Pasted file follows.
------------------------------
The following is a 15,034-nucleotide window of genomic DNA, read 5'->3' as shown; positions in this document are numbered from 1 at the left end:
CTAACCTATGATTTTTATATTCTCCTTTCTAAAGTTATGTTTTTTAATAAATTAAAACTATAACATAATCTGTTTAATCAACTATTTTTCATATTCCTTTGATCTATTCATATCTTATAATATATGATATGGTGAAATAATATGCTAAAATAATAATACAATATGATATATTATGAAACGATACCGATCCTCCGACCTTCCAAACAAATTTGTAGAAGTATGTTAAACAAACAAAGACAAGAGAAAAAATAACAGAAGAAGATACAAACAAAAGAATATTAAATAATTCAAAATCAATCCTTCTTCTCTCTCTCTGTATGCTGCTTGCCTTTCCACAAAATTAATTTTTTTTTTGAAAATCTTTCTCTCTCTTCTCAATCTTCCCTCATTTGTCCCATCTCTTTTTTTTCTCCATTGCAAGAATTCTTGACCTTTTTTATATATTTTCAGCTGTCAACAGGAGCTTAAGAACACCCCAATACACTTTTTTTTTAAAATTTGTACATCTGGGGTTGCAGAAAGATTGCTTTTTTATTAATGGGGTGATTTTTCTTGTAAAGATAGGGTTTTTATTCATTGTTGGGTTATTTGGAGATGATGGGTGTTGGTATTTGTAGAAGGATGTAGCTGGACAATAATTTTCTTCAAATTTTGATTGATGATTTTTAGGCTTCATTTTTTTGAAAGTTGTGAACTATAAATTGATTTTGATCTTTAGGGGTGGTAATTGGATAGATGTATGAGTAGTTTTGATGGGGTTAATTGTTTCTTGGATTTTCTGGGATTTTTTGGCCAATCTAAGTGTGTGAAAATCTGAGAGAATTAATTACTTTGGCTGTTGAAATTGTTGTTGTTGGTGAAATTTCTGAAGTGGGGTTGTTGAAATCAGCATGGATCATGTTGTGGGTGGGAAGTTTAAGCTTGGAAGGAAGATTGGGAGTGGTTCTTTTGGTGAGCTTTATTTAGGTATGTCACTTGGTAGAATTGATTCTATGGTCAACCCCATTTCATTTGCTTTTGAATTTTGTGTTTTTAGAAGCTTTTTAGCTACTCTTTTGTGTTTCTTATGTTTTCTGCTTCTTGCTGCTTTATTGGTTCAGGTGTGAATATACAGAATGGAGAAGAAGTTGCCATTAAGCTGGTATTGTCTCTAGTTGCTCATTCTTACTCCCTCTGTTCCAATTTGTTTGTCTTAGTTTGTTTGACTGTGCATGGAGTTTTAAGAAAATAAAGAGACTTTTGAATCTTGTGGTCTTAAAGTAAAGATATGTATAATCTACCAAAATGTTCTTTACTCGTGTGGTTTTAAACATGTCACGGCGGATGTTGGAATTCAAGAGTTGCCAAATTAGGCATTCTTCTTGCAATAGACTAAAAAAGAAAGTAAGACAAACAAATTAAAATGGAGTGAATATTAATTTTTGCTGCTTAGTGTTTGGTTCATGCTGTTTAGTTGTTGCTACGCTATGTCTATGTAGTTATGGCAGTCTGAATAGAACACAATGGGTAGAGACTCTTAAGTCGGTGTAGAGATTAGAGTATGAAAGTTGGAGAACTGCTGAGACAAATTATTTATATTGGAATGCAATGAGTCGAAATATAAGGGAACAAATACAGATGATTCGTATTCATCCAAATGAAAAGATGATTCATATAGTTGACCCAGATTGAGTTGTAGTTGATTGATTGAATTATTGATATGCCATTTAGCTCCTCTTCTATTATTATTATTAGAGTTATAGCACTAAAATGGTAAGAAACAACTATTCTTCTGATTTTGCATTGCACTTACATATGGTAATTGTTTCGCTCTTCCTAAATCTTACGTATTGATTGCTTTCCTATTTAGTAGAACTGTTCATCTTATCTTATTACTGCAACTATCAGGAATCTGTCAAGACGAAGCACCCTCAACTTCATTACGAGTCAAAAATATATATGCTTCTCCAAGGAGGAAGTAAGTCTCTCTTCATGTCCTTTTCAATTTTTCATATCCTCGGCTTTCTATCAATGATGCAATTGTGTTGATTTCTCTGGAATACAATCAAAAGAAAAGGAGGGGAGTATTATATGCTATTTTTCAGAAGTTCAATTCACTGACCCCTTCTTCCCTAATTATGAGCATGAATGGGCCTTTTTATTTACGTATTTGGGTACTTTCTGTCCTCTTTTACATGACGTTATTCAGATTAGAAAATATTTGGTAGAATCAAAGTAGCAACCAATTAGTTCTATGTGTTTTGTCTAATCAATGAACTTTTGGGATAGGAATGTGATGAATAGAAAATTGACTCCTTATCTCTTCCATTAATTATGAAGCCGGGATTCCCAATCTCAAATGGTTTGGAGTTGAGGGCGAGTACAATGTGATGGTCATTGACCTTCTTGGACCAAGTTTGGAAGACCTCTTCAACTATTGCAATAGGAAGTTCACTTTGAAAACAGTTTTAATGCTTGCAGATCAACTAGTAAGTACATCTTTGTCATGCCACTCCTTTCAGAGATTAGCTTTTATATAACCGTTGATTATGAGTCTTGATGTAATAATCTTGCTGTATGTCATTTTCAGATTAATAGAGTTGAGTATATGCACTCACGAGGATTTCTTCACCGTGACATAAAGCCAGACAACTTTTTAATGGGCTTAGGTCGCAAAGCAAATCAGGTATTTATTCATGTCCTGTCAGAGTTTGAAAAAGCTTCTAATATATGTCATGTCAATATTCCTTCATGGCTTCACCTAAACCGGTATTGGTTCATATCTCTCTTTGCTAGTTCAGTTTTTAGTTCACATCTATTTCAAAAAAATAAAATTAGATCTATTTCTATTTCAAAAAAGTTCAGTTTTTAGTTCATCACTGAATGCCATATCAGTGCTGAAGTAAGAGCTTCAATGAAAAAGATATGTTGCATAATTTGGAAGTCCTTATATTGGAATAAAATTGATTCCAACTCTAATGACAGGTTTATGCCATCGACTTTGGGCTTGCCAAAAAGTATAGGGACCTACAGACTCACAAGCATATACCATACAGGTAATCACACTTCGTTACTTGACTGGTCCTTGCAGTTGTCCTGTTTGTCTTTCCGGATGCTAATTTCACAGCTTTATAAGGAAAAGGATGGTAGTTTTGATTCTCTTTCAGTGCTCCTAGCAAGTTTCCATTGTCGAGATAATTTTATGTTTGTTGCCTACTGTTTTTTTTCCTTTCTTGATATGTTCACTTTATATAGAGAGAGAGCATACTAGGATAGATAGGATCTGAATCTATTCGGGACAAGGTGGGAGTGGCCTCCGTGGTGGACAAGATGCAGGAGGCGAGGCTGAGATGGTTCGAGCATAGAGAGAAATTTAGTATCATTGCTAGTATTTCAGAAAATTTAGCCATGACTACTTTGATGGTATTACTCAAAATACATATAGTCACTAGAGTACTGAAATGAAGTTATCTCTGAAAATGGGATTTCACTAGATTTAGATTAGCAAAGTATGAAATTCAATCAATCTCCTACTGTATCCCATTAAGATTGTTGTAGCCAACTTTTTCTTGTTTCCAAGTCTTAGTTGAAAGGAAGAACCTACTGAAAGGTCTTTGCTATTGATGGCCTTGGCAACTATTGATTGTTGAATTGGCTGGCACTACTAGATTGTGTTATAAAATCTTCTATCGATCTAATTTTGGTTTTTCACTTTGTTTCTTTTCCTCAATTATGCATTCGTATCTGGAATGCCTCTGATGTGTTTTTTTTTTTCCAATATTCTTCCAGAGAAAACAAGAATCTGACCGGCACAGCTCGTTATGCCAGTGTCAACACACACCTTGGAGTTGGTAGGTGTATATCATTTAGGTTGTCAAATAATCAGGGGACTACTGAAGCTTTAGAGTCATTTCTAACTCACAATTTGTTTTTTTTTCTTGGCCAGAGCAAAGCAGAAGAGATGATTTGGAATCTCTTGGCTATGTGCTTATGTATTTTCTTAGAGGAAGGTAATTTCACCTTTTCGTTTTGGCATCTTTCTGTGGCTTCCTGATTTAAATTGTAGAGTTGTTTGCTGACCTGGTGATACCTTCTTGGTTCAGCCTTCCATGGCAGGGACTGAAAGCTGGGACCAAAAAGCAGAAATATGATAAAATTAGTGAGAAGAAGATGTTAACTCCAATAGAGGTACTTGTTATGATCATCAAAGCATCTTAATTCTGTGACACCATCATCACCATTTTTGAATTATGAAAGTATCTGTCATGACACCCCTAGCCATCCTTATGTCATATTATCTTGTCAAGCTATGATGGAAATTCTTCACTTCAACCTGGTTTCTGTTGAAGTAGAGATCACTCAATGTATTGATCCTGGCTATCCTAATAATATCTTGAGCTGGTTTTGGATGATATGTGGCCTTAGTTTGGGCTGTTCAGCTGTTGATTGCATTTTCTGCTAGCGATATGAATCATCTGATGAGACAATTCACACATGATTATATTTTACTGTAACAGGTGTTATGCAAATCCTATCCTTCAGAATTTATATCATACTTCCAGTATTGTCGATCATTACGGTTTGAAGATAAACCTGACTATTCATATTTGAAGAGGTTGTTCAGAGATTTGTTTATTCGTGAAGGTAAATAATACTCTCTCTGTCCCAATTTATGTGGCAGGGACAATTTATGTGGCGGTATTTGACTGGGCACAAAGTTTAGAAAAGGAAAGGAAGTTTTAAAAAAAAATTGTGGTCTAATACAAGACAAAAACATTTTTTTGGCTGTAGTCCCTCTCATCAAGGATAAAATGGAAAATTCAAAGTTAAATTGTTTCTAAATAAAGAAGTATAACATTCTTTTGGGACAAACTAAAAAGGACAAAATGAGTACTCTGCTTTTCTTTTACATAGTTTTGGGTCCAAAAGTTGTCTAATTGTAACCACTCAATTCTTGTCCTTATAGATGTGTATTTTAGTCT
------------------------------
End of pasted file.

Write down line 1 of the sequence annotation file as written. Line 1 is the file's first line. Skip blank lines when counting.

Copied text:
The following is a 15,034-nucleotide window of genomic DNA, read 5'->3' as shown; positions in this document are numbered from 1 at the left end: